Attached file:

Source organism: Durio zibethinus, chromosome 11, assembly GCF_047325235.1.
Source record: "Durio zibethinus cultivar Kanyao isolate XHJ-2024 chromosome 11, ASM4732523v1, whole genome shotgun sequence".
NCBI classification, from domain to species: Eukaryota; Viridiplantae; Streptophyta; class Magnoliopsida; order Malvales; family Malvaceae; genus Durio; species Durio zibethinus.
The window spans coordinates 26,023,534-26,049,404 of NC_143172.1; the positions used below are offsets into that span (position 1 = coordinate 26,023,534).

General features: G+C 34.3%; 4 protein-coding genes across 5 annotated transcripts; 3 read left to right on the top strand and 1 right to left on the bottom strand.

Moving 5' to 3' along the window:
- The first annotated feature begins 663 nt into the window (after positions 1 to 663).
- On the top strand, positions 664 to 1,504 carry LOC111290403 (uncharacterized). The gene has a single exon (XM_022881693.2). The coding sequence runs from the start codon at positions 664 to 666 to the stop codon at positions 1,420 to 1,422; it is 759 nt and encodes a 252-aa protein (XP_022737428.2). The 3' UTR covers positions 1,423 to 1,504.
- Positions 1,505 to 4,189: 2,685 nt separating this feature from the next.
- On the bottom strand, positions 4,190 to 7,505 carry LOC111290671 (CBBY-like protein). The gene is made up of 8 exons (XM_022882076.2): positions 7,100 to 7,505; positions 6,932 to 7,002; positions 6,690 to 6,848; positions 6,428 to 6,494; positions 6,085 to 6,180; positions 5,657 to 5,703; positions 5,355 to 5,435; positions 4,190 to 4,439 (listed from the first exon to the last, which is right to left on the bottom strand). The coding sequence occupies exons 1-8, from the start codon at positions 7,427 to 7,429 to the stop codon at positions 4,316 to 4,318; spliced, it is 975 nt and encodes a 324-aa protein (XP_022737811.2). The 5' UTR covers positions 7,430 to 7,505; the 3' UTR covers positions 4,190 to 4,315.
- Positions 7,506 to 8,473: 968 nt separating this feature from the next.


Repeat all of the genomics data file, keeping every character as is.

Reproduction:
Source organism: Durio zibethinus, chromosome 11, assembly GCF_047325235.1.
Source record: "Durio zibethinus cultivar Kanyao isolate XHJ-2024 chromosome 11, ASM4732523v1, whole genome shotgun sequence".
NCBI classification, from domain to species: Eukaryota; Viridiplantae; Streptophyta; class Magnoliopsida; order Malvales; family Malvaceae; genus Durio; species Durio zibethinus.
The window spans coordinates 26,023,534-26,049,404 of NC_143172.1; the positions used below are offsets into that span (position 1 = coordinate 26,023,534).

General features: G+C 34.3%; 4 protein-coding genes across 5 annotated transcripts; 3 read left to right on the top strand and 1 right to left on the bottom strand.

Moving 5' to 3' along the window:
- The first annotated feature begins 663 nt into the window (after positions 1 to 663).
- On the top strand, positions 664 to 1,504 carry LOC111290403 (uncharacterized). The gene has a single exon (XM_022881693.2). The coding sequence runs from the start codon at positions 664 to 666 to the stop codon at positions 1,420 to 1,422; it is 759 nt and encodes a 252-aa protein (XP_022737428.2). The 3' UTR covers positions 1,423 to 1,504.
- Positions 1,505 to 4,189: 2,685 nt separating this feature from the next.
- On the bottom strand, positions 4,190 to 7,505 carry LOC111290671 (CBBY-like protein). The gene is made up of 8 exons (XM_022882076.2): positions 7,100 to 7,505; positions 6,932 to 7,002; positions 6,690 to 6,848; positions 6,428 to 6,494; positions 6,085 to 6,180; positions 5,657 to 5,703; positions 5,355 to 5,435; positions 4,190 to 4,439 (listed from the first exon to the last, which is right to left on the bottom strand). The coding sequence occupies exons 1-8, from the start codon at positions 7,427 to 7,429 to the stop codon at positions 4,316 to 4,318; spliced, it is 975 nt and encodes a 324-aa protein (XP_022737811.2). The 5' UTR covers positions 7,430 to 7,505; the 3' UTR covers positions 4,190 to 4,315.
- Positions 7,506 to 8,473: 968 nt separating this feature from the next.